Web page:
That buzz you might hear among some South Florida bird enthusiasts is about bees — reports that Africanized honey bees, known for their aggressive behavior, are taking over birds’ nesting sites.
In most cases, the bees moved into empty tree hollows or bird houses before birds had a chance to. But there are isolated reports of bees driving out birds that already occupied the nests and stinging baby birds to death, scientists say.
Richard Raid, a University of Florida professor, set up 400 nesting boxes for barn owls in the Everglades Agriculture Area. Over several years, bees established hives in about 50 of them, including at least one that was occupied by barn owl chicks. Raid assumes the babies were stung by the bees. “There’s just hundreds of them flying in and out of the box,” he said. “They totally displaced the owls. The adults never returned.”
In Coral Gables, bees set up housekeeping in several nesting boxes at the home of Daria Feinstein, a member of the Tropical Audubon Society. One of the shelters housed baby mynah birds. Feinstein describes the sight of the bees descending on the nest as something like a scene from a horror movie.
The problem is also attracting attention in other parts of the world, such as Guatemala, where habitat for scarlet macaws is threatened.
“It’s an underrated problem,” said Janice Boyd, an adjunct associate professor at Texas A&M University, whose work focuses on parrots. “In Guatemala, a high percentage of known nesting sites (for scarlet macaws) are taken over by Africanized bees.”
Two doctoral students at the University of Florida are working with Raid on a research project based in the Everglades Agricultural Area in western Palm Beach County, where Raid set up the barn owl boxes as a form of rodent control.
The entomology students are sharing their techniques with the Bird Lovers Club, a non-profit bird education and advocacy organization with members in Broward and Miami-Dade counties. The club is putting up nesting shelters in a wetlands conservation area in Pembroke Pines and possibly other sites for spring nesting season. Cub Scouts from Pembroke Pines and Boy Scouts from Plantation built some of the boxes.
At this point, little has been documented about South Florida instances of aggressive bees driving out birds. But much of the bird-lovers’ community is abuzz with talk about encounters between the birds and the bees.
Some bird advocates are wondering if bee activity is affecting wild bird populations, especially in areas where natural habitat is already limited, said Paul Bithorn, a field trip leader for the Tropical Audubon Society. He said some bees inhabit hollow sections of trees. Other set up housekeeping in hand-built bird shelters residents install in their yards.
“If you … build or purchase a nest box for a specific species and put it in your backyard, you want to attract birds, not bees,” Bithorn said.
The bees drawn to the same hollow spaces as owls, woodpeckers and parrots likely are Africanized honey bees, says William Kern, a University of Florida associate professor, whose field includes urban entomology. The hybrid bees, who are especially aggressive when protecting a hive, are established in various areas of the world, including South Florida.
Two Broward County students — Caroline Efstathion of Miramar and Paul Bardunias of Hollywood — working on their doctorate degrees at the University of Florida’s site in Davie are experimenting in South Florida and Brazil with a technique they hope will repel bees from bird houses and direct them to more desirable traps, where they’d be removed by professionals.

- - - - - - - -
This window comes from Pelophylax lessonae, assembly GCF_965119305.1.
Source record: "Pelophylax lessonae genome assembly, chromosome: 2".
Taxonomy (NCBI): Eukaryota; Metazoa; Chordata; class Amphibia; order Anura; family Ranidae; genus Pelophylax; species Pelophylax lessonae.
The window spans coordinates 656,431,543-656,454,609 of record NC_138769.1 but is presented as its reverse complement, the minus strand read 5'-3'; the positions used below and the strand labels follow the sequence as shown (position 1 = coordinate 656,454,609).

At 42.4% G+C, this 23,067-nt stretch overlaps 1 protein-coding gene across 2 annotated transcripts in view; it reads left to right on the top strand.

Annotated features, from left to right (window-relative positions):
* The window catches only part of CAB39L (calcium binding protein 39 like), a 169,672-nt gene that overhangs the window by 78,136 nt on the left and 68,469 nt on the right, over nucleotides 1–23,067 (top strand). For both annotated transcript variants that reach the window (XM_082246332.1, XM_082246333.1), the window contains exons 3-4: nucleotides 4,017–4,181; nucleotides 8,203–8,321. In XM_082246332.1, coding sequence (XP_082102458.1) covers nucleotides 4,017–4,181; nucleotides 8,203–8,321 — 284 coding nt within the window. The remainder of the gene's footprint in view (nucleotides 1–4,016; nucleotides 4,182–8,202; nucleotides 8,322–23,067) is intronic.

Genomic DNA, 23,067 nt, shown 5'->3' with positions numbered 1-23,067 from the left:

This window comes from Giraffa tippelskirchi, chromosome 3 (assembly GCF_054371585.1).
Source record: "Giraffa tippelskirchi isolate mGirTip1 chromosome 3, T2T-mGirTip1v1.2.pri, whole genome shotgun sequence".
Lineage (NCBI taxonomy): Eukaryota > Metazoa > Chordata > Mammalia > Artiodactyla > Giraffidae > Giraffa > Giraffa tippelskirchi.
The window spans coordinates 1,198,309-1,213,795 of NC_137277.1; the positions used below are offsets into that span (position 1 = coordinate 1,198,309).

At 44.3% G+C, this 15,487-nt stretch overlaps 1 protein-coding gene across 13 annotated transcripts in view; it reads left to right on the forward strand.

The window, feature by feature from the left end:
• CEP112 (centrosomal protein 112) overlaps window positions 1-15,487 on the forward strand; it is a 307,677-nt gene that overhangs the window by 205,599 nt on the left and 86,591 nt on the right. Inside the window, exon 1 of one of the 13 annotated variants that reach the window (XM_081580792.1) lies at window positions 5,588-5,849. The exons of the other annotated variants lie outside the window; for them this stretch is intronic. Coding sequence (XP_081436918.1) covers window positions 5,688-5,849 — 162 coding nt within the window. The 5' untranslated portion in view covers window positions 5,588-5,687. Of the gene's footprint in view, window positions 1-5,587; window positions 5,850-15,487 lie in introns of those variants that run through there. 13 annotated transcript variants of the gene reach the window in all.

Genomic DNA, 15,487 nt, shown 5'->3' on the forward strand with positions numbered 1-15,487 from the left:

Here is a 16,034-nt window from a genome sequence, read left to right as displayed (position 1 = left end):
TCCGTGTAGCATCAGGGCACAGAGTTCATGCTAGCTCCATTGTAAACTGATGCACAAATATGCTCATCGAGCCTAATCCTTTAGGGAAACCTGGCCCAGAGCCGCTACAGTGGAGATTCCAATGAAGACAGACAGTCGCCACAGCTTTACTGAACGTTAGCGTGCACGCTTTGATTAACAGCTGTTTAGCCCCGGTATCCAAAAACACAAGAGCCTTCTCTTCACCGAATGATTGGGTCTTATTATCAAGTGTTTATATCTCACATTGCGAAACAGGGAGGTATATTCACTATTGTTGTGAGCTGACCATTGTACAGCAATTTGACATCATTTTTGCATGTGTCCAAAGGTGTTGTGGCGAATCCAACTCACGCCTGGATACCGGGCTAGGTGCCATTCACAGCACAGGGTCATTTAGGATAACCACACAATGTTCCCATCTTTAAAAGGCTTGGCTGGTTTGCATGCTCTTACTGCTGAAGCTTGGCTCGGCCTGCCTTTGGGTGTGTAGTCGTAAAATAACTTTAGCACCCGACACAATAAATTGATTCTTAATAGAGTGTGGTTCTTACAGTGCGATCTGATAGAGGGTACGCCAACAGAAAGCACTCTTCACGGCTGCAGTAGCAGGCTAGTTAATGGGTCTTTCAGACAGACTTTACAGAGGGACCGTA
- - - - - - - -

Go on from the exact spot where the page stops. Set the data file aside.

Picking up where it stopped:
Their study came about as a way to protect endangered species in South America and Central America, and the Everglades Agricultural Area is being used as a model.
The students were in Brazil in February installing about 30 specially treated bird houses in an attempt to protect nesting sites for endangered Amazon parrots.
The bird houses are treated with permethrin, an insecticide that usually is not hazardous to birds but can be toxic to bees.
Along with the treated bird houses, the students set swarm traps that are not treated with permethrin but have other features that they hope will attract the bees.
Exposure to permethrin would either repel a bee, kill it or make a scout bee kind of sluggish while it investigates the nest box as a potential relocation site, Efstathion said. When it returns to the colony, the scout bee performs what’s nicknamed a bee dance to communicate information about a potential new location, Efstathion explained. The idea is that the sluggish bee is going to be less persuasive in the dance than other bees who investigated an untreated trap in the same vicinity.
“We’re trying to give the bees (a site) that that they’d like better than the bird boxes,” Bardunias said.
Efstathion and Bardunias also treated other boxes in Feinstein’s yard, where several nesting boxes she had put in earlier were taken over by bees. In one of the boxes, a bee swarm descended on a nest occupied by baby mynah birds. Feinstein said she was about to pull down all the nest boxes, to avoid bees, until she heard about the students’ project.
In addition to protecting baby birds, the students’ bee-repelling approach also may useful for other areas that bees inhabit, such as irrigation boxes, water meter boxes and soffits.
Among the wild bees that are not managed by beekeepers, Africanized honey bees are more prevalent in South Florida than the gentler European honey bees, because they break off and establish other colonies more often, Kern said. “Because they tend to produce more swarms, they cause more interaction problems with human beings and more interaction with wildlife, and they out-compete some wildlife for nesting space,” he said.
Kern estimated 90 percent of the non-managed wild bees in South Florida are Africanized.